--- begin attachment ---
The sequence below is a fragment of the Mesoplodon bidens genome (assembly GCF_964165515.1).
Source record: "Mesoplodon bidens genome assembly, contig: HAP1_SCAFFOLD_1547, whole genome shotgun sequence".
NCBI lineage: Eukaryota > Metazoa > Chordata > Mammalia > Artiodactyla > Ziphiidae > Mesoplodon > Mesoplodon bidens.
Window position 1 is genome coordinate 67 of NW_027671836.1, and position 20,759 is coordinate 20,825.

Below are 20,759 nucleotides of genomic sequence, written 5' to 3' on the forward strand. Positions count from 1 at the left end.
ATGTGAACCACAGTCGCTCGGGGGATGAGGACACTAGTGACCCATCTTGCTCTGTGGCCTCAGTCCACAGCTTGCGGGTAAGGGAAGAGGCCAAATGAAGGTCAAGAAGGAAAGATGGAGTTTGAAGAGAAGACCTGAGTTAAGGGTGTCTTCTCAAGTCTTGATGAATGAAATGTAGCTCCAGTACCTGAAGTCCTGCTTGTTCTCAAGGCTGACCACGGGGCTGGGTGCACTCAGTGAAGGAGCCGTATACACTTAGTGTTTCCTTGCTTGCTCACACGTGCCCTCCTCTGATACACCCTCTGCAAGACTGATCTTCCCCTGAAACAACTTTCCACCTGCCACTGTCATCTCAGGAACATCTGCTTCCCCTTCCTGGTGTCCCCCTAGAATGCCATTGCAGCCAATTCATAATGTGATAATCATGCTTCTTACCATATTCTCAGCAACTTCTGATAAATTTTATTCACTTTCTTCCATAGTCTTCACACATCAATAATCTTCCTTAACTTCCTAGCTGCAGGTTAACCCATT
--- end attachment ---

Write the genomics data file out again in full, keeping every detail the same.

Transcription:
The sequence below is a fragment of the Mesoplodon bidens genome (assembly GCF_964165515.1).
Source record: "Mesoplodon bidens genome assembly, contig: HAP1_SCAFFOLD_1547, whole genome shotgun sequence".
NCBI lineage: Eukaryota > Metazoa > Chordata > Mammalia > Artiodactyla > Ziphiidae > Mesoplodon > Mesoplodon bidens.
Window position 1 is genome coordinate 67 of NW_027671836.1, and position 20,759 is coordinate 20,825.

Below are 20,759 nucleotides of genomic sequence, written 5' to 3' on the forward strand. Positions count from 1 at the left end.
ATGTGAACCACAGTCGCTCGGGGGATGAGGACACTAGTGACCCATCTTGCTCTGTGGCCTCAGTCCACAGCTTGCGGGTAAGGGAAGAGGCCAAATGAAGGTCAAGAAGGAAAGATGGAGTTTGAAGAGAAGACCTGAGTTAAGGGTGTCTTCTCAAGTCTTGATGAATGAAATGTAGCTCCAGTACCTGAAGTCCTGCTTGTTCTCAAGGCTGACCACGGGGCTGGGTGCACTCAGTGAAGGAGCCGTATACACTTAGTGTTTCCTTGCTTGCTCACACGTGCCCTCCTCTGATACACCCTCTGCAAGACTGATCTTCCCCTGAAACAACTTTCCACCTGCCACTGTCATCTCAGGAACATCTGCTTCCCCTTCCTGGTGTCCCCCTAGAATGCCATTGCAGCCAATTCATAATGTGATAATCATGCTTCTTACCATATTCTCAGCAACTTCTGATAAATTTTATTCACTTTCTTCCATAGTCTTCACACATCAATAATCTTCCTTAACTTCCTAGCTGCAGGTTAACCCATT